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An excerpt from www.HouseOfNames.com archives copyright 2000 - 2017


The history of the Earie family name begins after the Norman Conquest of 1066. They lived in the Castle of Airey, or Arey in Normandy. The earliest record of the name was in 1198 of Goisbert de Arreio in Normandy. In England, the family settled mostly in the counties of Cumberland and Westmorland (now part of Cumbria) having derived from the word eyrara which means gravel-banked stream. [1]CITATION[CLOSE]
Mills, A.D., Dictionary of English Place-Names. Oxford: Oxford University Press, 1991. Print. (ISBN 0-19-869156-4)


Earie Early Origins



The surname Earie was first found in the northern English counties of Cumberland and Westmorland where they held a family seat from very ancient times, probably long before the Norman Conquest of England by the Duke of Normandy in 1066 A.D.

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Earie Spelling Variations


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Earie Spelling Variations



Anglo-Norman names tend to be marked by an enormous number of spelling variations. This is largely due to the fact that Old and Middle English lacked any spelling rules when Norman French was introduced in the 11th century. The languages of the English courts at that time were French and Latin. These various languages mixed quite freely in the evolving social milieu. The final element of this mix is that medieval scribes spelled words according to their sounds rather than any definite rules, so a name was often spelled in as many different ways as the number of documents it appeared in. The name was spelled Airey, Airy, Airie, Arey, Array, Aireys, Aries, Areys and many more.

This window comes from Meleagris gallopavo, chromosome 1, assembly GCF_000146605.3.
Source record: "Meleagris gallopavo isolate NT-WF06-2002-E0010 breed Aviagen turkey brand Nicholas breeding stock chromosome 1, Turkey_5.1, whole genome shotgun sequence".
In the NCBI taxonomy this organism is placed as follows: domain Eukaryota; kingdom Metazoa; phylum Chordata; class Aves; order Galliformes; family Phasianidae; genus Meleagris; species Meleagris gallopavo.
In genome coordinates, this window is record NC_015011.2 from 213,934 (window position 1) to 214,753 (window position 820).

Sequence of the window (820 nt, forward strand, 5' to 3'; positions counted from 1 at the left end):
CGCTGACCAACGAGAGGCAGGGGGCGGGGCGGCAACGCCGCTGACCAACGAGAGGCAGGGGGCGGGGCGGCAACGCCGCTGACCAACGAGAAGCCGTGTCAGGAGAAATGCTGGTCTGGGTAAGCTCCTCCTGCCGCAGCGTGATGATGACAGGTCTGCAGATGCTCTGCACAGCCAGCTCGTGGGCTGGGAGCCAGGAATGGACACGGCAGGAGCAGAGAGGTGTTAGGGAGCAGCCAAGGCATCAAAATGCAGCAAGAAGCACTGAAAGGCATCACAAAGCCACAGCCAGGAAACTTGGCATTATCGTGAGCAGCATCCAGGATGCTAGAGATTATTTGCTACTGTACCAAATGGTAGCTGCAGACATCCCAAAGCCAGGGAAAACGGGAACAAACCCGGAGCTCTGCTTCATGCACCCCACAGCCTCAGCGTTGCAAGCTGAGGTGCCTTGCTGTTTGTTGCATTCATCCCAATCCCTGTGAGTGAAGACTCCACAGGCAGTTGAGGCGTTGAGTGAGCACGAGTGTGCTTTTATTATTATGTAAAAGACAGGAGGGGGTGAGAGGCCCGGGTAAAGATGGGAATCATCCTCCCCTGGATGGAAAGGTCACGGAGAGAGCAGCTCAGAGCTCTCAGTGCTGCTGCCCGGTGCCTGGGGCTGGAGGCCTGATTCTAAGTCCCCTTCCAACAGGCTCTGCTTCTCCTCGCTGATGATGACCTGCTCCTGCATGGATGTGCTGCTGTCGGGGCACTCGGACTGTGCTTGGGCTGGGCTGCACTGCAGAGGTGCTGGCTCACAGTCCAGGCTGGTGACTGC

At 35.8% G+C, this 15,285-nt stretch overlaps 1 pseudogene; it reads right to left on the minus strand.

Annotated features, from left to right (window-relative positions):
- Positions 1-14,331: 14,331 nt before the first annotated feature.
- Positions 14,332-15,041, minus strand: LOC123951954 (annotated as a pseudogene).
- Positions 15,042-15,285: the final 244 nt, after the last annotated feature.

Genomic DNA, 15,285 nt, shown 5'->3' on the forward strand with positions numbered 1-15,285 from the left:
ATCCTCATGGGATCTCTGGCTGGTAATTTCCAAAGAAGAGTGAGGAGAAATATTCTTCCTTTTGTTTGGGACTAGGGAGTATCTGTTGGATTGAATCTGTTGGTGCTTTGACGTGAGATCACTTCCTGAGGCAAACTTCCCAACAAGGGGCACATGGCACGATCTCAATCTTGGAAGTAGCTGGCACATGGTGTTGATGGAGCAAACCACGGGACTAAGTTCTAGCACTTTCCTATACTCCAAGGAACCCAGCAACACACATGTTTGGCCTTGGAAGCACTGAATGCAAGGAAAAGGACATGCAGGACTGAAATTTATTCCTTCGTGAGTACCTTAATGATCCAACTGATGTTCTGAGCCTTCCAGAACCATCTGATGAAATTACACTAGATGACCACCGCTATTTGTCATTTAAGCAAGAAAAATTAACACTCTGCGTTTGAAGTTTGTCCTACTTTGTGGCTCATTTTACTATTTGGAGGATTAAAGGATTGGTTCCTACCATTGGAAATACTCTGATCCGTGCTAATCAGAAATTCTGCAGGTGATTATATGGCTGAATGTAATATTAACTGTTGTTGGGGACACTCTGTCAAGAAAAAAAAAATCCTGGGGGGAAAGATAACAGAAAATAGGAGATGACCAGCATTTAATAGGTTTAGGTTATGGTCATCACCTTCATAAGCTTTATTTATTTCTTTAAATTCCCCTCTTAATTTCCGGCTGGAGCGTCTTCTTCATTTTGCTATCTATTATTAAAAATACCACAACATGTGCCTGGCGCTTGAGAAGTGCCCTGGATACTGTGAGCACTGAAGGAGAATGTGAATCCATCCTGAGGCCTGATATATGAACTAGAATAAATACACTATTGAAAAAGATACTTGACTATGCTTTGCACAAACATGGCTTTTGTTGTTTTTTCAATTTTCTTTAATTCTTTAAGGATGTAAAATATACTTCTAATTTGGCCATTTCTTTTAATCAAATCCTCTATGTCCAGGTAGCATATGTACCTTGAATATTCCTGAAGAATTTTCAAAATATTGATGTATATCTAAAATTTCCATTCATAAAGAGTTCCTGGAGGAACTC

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Earie Early History


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Earie Early History



This web page shows only a small excerpt of our Earie research. Another 179 words (13 lines of text) covering the years 1301, 1332, 1611, 1833, 1911, 1600 and 1655 are included under the topic Early Earie History in all our PDF Extended History products and printed products wherever possible.

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Earie Early Notables (pre 1700)


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Earie Early Notables (pre 1700)



Another 47 words (3 lines of text) are included under the topic Early Earie Notables in all our PDF Extended History products and printed products wherever possible.

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Earie In Ireland


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Earie In Ireland



Some of the Earie family moved to Ireland, but this topic is not covered in this excerpt. Another 177 words (13 lines of text) about their life in Ireland is included in all our PDF Extended History products and printed products wherever possible.

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The Great Migration


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The Great Migration